Last week, I spoke at the Florida Public Human Resources Association’s Annual Conference at the Waldorf Astoria in Naples, Florida.  For the first of my two sessions, I was asked to present on EEOC charges which, as you all probably know, is a pretty timely topic given some of the recent record statistics (almost 100,000 charges filed in 2011 alone!).

If your company has not received an EEOC charge recently, consider yourself lucky.  Since I know so many of you have dealt with or will deal with EEOC charges, I thought I would post some tips on how to respond from last week’s presentation.  In Part One, I will review the basics of what you should do when you receive the charge.  Next week, in Part Two, I’ll offer some tips on how to prepare an effective position statement. 

Side note:  Though the focus of this post is on EEOC charges, the same basics apply to charges filed with the Florida Commission on Human Relations (FCHR).

First up:  The EEOC Came Knocking:  What Should I Do?!

1.  Do not ignore the charge.  Don’t laugh — I have seen this happen!  The charge will not go away if you ignore it.  The EEOC will move on and investigate anyway, with only the employee’s side of the story in the file. 

2.  Notify your Employment Practices Liability (EPL) carrier.  This is an extremely important step.  Do this in writing, so you have a record of the notification.  Not sure whether you have EPL coverage (Hint:  it’s that coverage with the giant deductible!)?  Call your agent.  Better safe than sorry.

3.  Contact counsel.  While you are not required to have representation at this stage in the process, having the assistance of qualified employment counsel can make a huge difference.  If cost is an issue, prepare the bulk of the response yourself, but make sure you have counsel review it before it is submitted.  There are often critical legal defenses, arguments, etc. that should be raised, and lawyers are trained to spot these items. 

4.  Determine and calendar deadlines.  You will typically have several weeks to submit your response.  If you need additional time to prepare a thorough response, ask for an extension.  The EEOC is usually pretty generous with extensions, as long as the request is reasonable.

5.  Check to see if the charge is timely.  Remember, in Florida, the charge must be filed with the EEOC within 300 days of the alleged discriminatory act.  If the charge is filed with the FCHR, the charging party must file within 365 days.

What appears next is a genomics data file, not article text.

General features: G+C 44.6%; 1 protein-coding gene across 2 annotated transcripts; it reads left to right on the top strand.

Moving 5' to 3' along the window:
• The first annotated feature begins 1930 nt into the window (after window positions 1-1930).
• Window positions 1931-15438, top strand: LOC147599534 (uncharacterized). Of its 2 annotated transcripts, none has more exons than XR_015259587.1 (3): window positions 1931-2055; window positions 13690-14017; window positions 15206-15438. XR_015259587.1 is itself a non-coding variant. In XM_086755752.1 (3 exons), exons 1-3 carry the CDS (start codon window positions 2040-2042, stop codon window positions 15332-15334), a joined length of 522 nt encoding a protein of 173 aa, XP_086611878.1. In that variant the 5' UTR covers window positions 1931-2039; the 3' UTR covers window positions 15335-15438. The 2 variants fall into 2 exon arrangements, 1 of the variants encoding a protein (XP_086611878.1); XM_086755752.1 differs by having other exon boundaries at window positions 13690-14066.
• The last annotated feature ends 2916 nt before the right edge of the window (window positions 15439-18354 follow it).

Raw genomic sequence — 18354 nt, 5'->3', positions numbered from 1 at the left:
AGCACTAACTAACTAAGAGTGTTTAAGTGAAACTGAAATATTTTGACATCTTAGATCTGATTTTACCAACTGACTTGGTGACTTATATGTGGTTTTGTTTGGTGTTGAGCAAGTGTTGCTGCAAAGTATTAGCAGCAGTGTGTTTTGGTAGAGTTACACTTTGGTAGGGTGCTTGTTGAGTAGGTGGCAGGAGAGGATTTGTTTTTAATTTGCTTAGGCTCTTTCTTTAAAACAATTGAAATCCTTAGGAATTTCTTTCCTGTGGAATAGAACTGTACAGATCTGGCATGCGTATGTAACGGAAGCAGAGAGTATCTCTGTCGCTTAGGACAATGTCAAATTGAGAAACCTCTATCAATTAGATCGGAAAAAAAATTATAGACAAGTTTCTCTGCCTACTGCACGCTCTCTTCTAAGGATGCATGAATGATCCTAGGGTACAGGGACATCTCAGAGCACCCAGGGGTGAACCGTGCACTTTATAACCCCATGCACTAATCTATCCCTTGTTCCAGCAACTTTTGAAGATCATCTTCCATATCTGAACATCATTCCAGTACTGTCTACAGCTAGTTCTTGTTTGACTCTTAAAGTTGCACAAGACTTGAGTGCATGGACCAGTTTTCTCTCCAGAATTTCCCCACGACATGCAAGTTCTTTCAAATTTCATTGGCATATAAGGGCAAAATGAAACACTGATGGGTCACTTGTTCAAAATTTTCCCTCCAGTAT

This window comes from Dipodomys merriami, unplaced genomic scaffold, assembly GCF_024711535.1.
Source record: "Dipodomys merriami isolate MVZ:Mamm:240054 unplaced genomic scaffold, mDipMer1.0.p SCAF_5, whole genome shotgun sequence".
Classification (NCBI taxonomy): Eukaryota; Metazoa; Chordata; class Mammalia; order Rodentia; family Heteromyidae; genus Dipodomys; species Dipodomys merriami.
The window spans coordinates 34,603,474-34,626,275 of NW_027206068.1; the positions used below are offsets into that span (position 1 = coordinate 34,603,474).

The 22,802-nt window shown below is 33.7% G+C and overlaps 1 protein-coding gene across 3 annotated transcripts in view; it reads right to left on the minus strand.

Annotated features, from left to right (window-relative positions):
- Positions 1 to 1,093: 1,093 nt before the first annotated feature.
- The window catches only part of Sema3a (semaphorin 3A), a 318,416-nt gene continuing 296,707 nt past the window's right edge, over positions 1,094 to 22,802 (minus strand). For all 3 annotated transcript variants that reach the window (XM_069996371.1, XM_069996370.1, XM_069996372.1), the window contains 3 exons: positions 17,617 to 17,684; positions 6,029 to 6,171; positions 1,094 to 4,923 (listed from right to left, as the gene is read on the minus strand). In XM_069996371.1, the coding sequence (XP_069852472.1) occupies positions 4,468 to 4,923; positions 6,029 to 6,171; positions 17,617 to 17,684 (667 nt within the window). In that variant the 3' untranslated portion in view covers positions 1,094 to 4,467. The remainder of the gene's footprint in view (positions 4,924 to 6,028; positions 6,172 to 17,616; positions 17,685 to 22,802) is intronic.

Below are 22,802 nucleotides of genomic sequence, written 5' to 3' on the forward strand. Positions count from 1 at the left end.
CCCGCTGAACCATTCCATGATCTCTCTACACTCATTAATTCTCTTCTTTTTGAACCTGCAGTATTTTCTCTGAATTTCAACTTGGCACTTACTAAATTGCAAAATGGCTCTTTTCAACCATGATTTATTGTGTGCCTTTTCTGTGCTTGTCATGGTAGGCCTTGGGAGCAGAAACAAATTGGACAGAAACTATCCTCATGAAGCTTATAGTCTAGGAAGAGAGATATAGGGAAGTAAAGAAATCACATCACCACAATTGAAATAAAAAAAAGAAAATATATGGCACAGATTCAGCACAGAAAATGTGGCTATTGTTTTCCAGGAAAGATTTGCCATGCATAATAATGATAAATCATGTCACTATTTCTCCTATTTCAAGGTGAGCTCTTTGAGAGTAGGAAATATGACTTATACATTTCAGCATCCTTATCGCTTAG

6.  Notify affected managers/decision-makers.  Identify those managers/decision-makers who were directly involved with the allegations in the charge.  Let them know the company received a charge, and he/she will be called upon for information.  Limit this to those managers/decision-makers who are actually involved — don’t make a company-wide announcement.  See #7 and 9 for additional info on manager/decision-makers.

7.  Assemble and preserve documents.  Gather critical documents, like personnel files for the charging party and any alleged comparators, disciplinary documents, etc.  Make sure you instruct managers, decision-makers, IT personnel, or anyone else who may have relevant documents, including emails, to preserve them — the last thing you want is to have to explain missing or, worse, destroyed, evidence.

8.  Plan internal investigation.  This could take up an entire blog post in itself.  Perhaps the most important advice I can give you is to do it quickly.  The sooner you investigate, the better, especially if the charge was the first notice you have of the alleged discriminatory action.   Assistance of counsel can be critical during an investigation.

9.  Prevent retaliation.  If the charging party is still employed, make sure he/she is not retaliated against in any way.  Remember, even if the underlying claim of discrimination or harassment has no merit, if you take adverse action against the charging party because he/she has filed a charge, you can hand him/her a valid retaliation claim.  This doesn’t mean the employee now has immunity from disciplinary action or even termination, but you should take special care in these situations.  Even if the adverse action was not because of the charge, be mindful that the timing can look pretty suspect.  This is an important reason to be cautious with how many managers/decision-makers you notify about the charge.  Though it’s not an iron clad defense, if the charging party’s immediate supervisor does not know about the charge (protected activity), the employee may not be able to show a causal connection between the charge and any adverse employment action he/she suffers after filing the charge.  Keeping information limited to those who truly need-to-know is critical, particularly when the charging party is still employed.

10.  Consider mediation.  In most EEOC charges, the EEOC will offer pre-investigation mediation.  Like investigations, this could take up an entire post in itself.  Briefly, there are many pros to mediation.  It can be speedy, cost-effective, and, if settled, gives you certainty with respect to resolution of the charge.  Though not all cases are well-suited for mediation, I tend to recommend it in the majority of charges.  Legal counsel can help you evaluate whether mediation is an attractive option for your particular charge. 

There you have it — a few basic tips on what to do when you receive an EEOC charge.  Check back next week for tips on how to prepare an effective position statement.